that certainly we wanted to try and then protect the World Athletics
Championships and we were hoping that there was a solution with
a stand-alone athletics track. But, consistently, we queried the
funding gap. Even the evidence that was given here back in March
by the Secretary of State indicated that that issue will be resolved.
The funding gap was going to be sorted out at a later date, but
we now know that that has not been achievable and certainly, as
you say, 18 months, to a certain extent, has been wasted.
192. The Secretary of State when he rejected
our report did not refer to the funding gap in any way. He just
said our report was rubbish.
(Mrs Simmonds) If there is another lesson we have
to learn, it is that sports organisations must work much closer
together. I think the reason he rejected athletics from Wembley
was, really, just to do with the Olympics. As Sir Nigel Mobbs,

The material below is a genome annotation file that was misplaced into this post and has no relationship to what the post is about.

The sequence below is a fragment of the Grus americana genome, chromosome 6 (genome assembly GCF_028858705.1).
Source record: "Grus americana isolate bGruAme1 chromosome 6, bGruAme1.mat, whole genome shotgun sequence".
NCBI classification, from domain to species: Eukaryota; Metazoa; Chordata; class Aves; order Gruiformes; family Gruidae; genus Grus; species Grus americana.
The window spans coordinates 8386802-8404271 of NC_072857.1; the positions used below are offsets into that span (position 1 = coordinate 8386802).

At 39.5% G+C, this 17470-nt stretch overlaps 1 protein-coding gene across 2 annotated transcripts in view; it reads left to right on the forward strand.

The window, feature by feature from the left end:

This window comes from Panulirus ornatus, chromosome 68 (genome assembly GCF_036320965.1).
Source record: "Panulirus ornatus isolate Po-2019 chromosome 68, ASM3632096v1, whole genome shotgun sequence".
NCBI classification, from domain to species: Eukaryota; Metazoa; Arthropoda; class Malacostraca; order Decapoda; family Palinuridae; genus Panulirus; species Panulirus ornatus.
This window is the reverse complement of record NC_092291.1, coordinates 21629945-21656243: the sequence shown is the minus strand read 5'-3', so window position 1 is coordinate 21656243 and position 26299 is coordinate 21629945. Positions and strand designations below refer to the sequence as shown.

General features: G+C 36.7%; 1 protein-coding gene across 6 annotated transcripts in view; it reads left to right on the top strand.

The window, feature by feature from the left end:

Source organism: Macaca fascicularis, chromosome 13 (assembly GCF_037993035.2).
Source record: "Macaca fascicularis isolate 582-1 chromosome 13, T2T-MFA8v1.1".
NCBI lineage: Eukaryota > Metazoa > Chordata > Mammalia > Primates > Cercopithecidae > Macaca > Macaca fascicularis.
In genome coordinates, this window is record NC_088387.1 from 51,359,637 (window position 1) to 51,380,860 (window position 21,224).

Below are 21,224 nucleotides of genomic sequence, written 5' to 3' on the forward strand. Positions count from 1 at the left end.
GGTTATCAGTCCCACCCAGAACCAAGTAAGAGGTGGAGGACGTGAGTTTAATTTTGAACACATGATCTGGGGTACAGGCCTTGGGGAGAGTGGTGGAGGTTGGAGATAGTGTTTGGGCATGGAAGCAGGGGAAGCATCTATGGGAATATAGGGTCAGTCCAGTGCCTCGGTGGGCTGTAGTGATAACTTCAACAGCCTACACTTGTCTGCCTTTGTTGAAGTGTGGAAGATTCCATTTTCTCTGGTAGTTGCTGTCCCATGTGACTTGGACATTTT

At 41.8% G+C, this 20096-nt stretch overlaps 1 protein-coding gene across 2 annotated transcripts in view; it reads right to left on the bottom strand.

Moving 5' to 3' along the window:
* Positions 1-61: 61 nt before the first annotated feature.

who was Chairman of the Wembley Task Force then, told everyone,
we could not hold the Olympics at Wembley anyway because the whole
site will not work in that position. It was more concerned with
that than it was with anything else.
Chairman: If my friend Mr Maxton was
with us he would say that the whole idea of a link was chimaerical
in any case but we did have the World Athletics Championships
coming to us. One of the things that exasperates me is that this
Committee is frequently right and always ignored.
193. Given, then, that it would seem unlikely
that we will produce a dual-purpose stadium, what is your view
on whether or not Wembley should keep the national football stadium,
or whether it should actually go to Birmingham, which has made
a very strong bid?
(Mrs Simmonds) I think it is difficult for us to answer
that question. As Patrick Carter said last week, it is very much
under discussion, particularly between the Government and the
(Mr Brooking) All you would say, and I believe Sir
Rodney said it, is that this very much has to be a decision now
which is led by the FA because they are going to be the main event
user. You can build a national stadium anywhere, but it has got
to have x-number of matches held there to make it viable. So you